Thanks to Pulse for letting me know about anti-war Iraq veteran
After listening to Staff Sgt. Jimmy Massey speak Saturday night at St. Stephen’s School in Minneapolis, I am further enlightened by the power of the human spirit to revive itself and to change.
If you listen to his speech, you will be blown away listening to what he has to
say about his experience as a Marine recruiter, and recruiting practices of the
U.S Marines, and his experience as a sergeant in Iraq.
further advises citizens that if we wish to make a change or stop recruiting practices
of the Marines who are taking advantage of poor or vulnerable youth in high schools,
we should go to the recruiters in their offices and ask them if they would come
speak at a forum or to a group about the recruitment methods and training practices
they received while becoming a recruiter. Sergeant Massey says this is the one
thing the recruiters are deathly afraid of, because they know what they are doing
and that what they were taught is wrong. He emphasized how we, the citizens, have
power: “The recruiters and the government will back down if you push them.
If they push you, you push back.”
A few other powerful excerpts from his speech include:
“You the community, the citizens, are the hero. It is the community that
is the hero because you are the ones who are going to be supporting loved ones
when they come home and you have to watch them drink themselves to death to forget
what they saw and did in Iraq. I don’t owe the Marine Corps anything. I
owe the taxpayers, because they pay for the bullets going into the war and killing
innocent civilians. Iraqis aren’t the enemy, we are the enemy.”
Let us join hands with each other and make a bold attempt to stop this war and
instill moral values back into our country, people’s minds and our reputation.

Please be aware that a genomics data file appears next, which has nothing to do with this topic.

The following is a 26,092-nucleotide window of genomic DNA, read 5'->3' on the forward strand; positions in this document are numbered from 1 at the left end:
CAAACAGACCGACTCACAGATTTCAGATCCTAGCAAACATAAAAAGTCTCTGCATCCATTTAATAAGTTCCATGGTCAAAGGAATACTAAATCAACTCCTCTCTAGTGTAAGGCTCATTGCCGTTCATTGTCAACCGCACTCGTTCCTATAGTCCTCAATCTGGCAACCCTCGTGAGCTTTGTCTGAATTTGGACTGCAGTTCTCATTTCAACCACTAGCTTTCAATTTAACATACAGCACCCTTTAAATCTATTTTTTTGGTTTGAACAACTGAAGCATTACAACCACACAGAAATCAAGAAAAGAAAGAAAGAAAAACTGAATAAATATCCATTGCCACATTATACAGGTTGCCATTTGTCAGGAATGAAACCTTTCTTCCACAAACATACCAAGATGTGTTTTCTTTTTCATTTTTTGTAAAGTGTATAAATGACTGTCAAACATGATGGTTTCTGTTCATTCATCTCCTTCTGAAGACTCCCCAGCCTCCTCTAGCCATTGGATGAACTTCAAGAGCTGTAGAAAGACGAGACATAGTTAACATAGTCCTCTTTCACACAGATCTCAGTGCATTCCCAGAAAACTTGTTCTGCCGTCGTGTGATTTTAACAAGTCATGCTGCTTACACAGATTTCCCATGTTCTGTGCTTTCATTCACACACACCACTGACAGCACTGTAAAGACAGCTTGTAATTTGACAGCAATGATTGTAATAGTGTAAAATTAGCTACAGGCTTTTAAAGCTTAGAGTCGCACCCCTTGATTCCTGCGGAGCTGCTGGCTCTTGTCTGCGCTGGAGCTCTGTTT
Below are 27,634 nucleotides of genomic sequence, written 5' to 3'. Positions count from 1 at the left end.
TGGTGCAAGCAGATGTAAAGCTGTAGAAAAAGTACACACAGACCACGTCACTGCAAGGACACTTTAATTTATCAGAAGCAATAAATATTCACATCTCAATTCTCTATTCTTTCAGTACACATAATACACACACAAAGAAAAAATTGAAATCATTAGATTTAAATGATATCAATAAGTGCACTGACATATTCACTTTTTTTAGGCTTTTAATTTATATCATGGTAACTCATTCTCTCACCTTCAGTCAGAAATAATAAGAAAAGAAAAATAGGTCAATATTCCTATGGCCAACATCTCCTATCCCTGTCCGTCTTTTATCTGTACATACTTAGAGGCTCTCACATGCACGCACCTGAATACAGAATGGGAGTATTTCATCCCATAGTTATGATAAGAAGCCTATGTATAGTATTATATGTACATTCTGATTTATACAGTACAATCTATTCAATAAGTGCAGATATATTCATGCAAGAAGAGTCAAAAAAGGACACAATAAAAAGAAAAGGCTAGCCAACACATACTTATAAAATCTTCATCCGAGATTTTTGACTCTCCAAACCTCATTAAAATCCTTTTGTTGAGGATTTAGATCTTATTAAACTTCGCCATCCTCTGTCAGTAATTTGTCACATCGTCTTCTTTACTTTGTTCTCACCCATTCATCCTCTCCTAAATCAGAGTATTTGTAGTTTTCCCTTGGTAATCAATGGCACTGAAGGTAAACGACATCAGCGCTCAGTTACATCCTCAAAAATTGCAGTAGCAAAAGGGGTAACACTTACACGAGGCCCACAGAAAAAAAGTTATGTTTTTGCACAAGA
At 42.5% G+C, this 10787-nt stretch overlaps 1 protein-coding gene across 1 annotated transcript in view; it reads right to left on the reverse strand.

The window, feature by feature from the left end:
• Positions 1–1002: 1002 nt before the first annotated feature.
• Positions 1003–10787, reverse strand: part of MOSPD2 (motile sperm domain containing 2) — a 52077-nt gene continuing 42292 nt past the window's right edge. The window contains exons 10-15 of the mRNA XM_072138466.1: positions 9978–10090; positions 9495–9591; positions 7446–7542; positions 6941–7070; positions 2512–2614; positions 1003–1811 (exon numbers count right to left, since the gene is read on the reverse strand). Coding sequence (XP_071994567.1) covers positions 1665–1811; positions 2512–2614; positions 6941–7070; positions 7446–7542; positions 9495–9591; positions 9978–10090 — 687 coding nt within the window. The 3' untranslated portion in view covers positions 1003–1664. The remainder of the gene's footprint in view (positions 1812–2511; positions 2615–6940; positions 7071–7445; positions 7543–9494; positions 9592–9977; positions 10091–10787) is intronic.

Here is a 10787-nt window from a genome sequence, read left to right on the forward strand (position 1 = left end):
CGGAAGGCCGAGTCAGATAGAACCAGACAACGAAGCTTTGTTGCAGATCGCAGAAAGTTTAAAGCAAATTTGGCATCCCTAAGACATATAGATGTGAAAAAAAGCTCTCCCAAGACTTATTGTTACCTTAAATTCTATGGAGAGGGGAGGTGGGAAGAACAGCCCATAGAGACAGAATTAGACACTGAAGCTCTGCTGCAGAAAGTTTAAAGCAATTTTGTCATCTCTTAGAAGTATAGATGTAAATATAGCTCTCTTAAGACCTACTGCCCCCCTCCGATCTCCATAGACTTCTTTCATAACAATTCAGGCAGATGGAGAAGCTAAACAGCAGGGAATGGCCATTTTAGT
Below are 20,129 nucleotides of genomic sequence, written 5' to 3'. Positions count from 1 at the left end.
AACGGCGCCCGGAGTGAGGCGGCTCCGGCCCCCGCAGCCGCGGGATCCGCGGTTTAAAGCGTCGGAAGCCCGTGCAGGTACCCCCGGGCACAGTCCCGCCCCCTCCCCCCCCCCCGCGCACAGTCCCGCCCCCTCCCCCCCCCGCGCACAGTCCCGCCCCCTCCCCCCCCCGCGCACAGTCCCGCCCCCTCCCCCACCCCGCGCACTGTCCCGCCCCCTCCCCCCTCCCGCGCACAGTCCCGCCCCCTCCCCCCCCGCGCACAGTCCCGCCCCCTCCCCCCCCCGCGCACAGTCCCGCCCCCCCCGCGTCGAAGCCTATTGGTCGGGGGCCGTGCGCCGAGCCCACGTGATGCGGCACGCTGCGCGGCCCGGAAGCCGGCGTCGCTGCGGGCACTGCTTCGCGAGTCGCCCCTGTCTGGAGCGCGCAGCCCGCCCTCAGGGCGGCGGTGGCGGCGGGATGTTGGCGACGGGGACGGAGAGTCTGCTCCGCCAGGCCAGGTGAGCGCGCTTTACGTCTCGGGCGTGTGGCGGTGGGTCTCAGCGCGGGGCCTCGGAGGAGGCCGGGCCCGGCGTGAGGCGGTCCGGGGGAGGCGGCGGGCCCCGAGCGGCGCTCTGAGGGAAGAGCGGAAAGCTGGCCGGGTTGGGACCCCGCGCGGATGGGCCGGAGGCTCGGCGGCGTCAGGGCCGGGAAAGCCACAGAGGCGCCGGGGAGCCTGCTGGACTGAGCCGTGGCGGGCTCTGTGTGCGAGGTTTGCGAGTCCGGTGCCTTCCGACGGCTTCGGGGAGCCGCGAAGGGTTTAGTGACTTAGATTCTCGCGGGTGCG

By speaking against the enemy and condemning the enemy we will not get anywhere,
because we all refuse to listen to each other. We must embrace each other and
We must speak the truth calmly and steadily, and listen to people like Sgt. Jimmy
Massey, who know the truth through firsthand experiences. We must do what we can
to help him, and others like him, speak the truth and let their voices be heard
all over the country and the world.
Share what he says with your friends, relatives and everyone you can. Let the
truth be heard.
Pulse interviews are what more Americans need to read
on, Pulse! Lately you guys have just run one great cover story after another.
It’s bracing to hear such honest, intelligent opinions from people like
the Iraq veteran
and Naomi Klein.
These are not people you would read in the Star Tribune or hear about on Rush
Limbaugh, but they are the ones telling the truth. If more people in this country
could read these kinds of interviews, instead of the endless screaming of talk
radio, it would be a very different America.
I think so many people are working hard to keep from going bankrupt, and are
so afraid by everything the media tell them, that it’s all they can do
to get through the day. I like what Naomi Klein said: Every movement starts
with a group of people who were not afraid.
Anyway, thank you, Pulse, for opening minds.